Data Visualization for Architecture, Urbanism, and the Humanities
An introduction to concepts, techniques, and best practices in programing interactive web-based data visualizations for students new to the fields of computation and information design.
   
Description Spring 2019

This course introduces key concepts and techniques in interactive data visualization to students who are new to the field of computation and information design. Through a series of in-class exercises and take-home assignments, students will critically engage with visual representations of data and produce interactive visualizations that serve analytical and narrative purposes.

Students complete weekly or bi-weekly tutorials on technical topics that are useful in creating interactive web-based visualizations. These exercises complement in-class code demonstrations and lectures on design principles and critical perspectives. The lectures and exercises are designed to allow students to apply data-centered practices to their own disciplines and areas of research. Students will complete a final project based on their own interests.

Course Topics

Applied:

  • Information Design Concepts
  • Data Visualization Workflows
  • Design Principles for Interactivity
  • Basic Programing for the Web: HTML, CSS, Javascript
  • Interactive Visualizations with D3

Theoretical:

  • History and origin of data representation
  • Current research in data visualization
  • Overview of the data visualization field
  • Critical approaches, practices, and works

Tutorial Topics

  • HTML & CSS
  • Github
  • Javascript
  • D3 series: intro to more advanced
Spring 2019 Registration Information

Friday 9-11am
ARCH A4890, call number: 88396
Instructor: Jia Zhang, Mellon Associate Research Scholar in the Faculty of Architecture, Planning and Preservation

Open to students within GSAS, GSAPP, Barnard and Columbia Colleges, School of General Studies, and others by permission.

 
Points Unknown: Cartographic Narratives
In this course students will explore new forms of site analysis through pairing geospatial analysis, mapping, and storytelling.
   
Course Description

Society is increasingly dependent on data and computation, a dependence that often evolves invisibly, without any critical assessment or accountability. In New York City, with its mandate to make data public, students have an opportunity to learn how to question data through journalistic lines of inquiry: What data are made public? What data are kept hidden? Who was involved what data are included and excluded? Who wasn't? What do they say about life in the city? How are neighborhoods rendered in data and what are the consequences of those representations? What undiscovered stories can be found in the data?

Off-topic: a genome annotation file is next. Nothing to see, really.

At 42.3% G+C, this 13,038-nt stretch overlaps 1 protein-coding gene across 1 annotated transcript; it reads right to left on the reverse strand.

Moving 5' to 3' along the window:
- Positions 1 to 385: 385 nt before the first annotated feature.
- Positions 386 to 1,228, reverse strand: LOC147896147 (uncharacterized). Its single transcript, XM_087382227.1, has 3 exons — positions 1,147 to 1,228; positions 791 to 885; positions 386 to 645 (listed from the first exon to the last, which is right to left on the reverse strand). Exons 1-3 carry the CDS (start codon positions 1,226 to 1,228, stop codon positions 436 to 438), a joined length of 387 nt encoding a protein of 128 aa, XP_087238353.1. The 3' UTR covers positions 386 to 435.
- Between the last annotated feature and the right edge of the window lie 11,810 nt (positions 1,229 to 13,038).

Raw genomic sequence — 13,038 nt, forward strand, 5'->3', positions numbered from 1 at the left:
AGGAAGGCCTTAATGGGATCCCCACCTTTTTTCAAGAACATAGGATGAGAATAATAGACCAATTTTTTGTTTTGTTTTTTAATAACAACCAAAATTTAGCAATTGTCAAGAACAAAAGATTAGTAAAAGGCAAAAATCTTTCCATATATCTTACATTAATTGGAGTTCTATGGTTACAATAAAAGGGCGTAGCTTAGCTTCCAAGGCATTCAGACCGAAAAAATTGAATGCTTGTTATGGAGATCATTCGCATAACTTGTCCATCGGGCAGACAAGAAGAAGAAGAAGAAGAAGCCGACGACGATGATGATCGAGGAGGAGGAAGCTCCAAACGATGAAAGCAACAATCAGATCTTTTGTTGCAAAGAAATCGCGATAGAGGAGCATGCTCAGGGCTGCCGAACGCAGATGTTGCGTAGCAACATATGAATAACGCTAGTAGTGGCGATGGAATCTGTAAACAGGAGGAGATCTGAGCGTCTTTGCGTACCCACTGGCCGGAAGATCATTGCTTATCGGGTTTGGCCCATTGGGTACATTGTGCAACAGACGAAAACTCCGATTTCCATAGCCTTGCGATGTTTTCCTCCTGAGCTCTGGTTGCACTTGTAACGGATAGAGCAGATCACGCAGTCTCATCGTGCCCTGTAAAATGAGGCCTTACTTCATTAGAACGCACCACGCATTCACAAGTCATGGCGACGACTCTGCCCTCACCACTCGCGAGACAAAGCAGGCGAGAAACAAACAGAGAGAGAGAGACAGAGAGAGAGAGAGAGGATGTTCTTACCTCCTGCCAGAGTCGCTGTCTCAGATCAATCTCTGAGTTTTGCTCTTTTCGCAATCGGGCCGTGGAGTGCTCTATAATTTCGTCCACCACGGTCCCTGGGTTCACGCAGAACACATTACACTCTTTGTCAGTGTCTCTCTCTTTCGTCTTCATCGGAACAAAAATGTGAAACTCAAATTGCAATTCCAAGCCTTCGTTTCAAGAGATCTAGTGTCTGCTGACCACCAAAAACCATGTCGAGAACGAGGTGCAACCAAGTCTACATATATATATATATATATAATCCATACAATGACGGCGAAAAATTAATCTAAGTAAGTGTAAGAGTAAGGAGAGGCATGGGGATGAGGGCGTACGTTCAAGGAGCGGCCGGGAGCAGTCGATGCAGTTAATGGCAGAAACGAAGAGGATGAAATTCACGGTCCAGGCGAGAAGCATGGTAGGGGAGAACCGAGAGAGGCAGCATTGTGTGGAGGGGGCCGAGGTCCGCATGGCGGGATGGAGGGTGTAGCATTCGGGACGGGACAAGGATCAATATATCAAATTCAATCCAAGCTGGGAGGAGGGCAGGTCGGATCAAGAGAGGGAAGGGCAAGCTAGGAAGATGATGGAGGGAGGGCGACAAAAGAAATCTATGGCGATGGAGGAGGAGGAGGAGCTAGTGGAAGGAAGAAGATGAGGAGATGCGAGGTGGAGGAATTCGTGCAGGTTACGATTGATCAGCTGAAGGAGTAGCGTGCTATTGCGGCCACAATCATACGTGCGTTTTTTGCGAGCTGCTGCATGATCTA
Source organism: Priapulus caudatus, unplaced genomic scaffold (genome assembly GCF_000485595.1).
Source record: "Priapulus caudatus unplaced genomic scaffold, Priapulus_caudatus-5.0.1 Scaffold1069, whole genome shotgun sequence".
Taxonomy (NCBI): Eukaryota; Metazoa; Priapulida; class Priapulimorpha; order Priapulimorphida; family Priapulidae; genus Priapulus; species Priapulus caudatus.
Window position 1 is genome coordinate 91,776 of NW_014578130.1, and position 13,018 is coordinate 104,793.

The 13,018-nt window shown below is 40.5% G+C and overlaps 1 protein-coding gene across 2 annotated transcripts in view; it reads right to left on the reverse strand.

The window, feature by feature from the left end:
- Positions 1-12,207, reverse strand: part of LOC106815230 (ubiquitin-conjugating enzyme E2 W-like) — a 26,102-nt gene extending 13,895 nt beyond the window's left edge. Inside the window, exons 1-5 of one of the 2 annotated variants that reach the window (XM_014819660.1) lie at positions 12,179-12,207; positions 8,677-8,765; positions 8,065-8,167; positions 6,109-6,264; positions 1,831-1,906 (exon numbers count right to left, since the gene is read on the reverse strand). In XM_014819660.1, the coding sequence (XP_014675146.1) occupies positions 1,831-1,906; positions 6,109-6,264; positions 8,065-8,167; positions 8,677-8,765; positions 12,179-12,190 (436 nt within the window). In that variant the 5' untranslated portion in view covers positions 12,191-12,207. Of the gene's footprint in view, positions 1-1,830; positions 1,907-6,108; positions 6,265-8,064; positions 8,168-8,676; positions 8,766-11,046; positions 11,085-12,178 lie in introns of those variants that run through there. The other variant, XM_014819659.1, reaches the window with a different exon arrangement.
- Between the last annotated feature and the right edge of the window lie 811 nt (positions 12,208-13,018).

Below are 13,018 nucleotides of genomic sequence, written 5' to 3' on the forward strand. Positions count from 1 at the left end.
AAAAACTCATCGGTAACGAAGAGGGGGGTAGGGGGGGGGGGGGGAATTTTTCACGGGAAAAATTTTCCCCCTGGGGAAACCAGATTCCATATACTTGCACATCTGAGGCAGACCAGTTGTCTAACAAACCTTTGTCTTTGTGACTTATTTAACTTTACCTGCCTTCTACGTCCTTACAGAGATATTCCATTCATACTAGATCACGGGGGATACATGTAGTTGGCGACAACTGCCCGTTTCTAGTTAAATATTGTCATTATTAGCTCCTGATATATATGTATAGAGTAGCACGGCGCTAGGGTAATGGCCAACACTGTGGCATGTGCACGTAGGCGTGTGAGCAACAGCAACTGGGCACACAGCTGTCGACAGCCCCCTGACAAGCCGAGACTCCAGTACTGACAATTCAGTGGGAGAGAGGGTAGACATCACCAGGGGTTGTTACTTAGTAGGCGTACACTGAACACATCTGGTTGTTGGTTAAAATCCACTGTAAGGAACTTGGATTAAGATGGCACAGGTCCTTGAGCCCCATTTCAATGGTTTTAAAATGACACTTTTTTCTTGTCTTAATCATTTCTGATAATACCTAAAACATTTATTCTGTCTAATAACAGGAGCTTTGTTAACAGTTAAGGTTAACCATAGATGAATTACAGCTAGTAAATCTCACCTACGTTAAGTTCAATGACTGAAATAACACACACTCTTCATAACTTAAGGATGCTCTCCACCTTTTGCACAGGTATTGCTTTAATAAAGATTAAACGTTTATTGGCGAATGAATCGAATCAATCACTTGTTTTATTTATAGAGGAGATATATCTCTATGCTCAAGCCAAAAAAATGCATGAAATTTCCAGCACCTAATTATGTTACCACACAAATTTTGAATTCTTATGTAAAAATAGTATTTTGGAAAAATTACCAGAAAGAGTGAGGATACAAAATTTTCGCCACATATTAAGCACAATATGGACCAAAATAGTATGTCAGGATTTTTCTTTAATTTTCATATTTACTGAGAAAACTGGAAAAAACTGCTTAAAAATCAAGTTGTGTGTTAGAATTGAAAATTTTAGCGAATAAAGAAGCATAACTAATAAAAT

Spatial/Data training paired with journalism can serve as a missing “integrator” of data and the real world—providing lessons that travel beyond the boroughs of New York. A wide array of available data- and spatial-visualization tools can extend journalistic practice, helping reporters better find, understand, and tell stories. These same tools can expose the invisible spaces, forces, and environments that architecture, urban design, and planning students must engage, navigate, and learn to represent as part of their data/spatial toolkits.

Points Unknown will train journalism and architecture students in data analysis and mapping/GIS techniques. Through pairing the processes of architecture and some of the skills of journalism, this course will explore sites in the New York City/Hudson Valley Region, selected for their unique connection to the city, their effect on certain demographic populations, and their environmental impact.

Students will work under the direction of an editor to explore and report on a select site, spending the semester researching and constructing a geospatial narrative. Students will learn, from start to finish, how to find, clean, analyze, and visualize data. In some instances, this will result in analysis of data that does not include a spatial component. In others, this will result in beautiful and illustrative visualizations. In all instances, students will learn how to investigate their identified site through data. Students will research the site, conduct interviews, gather data, perform exploratory data analysis, and learn various geospatial visualization techniques to produce a comprehensive narrative.

To the architect and designer, the class will provide exposure to journalistic techniques, reshaping their traditional approach to a site survey. To the social scientist, it will provide new modes of expression. To the journalist, the class will provide skills-based training for data analysis and visualization, both for reporting and publication. And to the humanities students, this will be an intensive introduction to data and visualization.

The full syllabus is available here

Spring 2019 Registration Information

Friday 11-1pm
A4063
Call number: 86396
Points: 3

Instructors: Grga Basic, Associate Research Scholar in the Faculty of Architecture, Planning and Preservation, Michael Krisch, Deputy Director, Brown Institute for Media Innovation

Points Unknown—designed jointly by faculty at the Graduate School of Journalism and the Graduate School of Architecture, Planning, and Preservation—is funded by Collaboratory, a new university-wide program led by the Data Science Institute and Columbia Entrepreneurship to catalyze interdisciplinary curricular collaboration.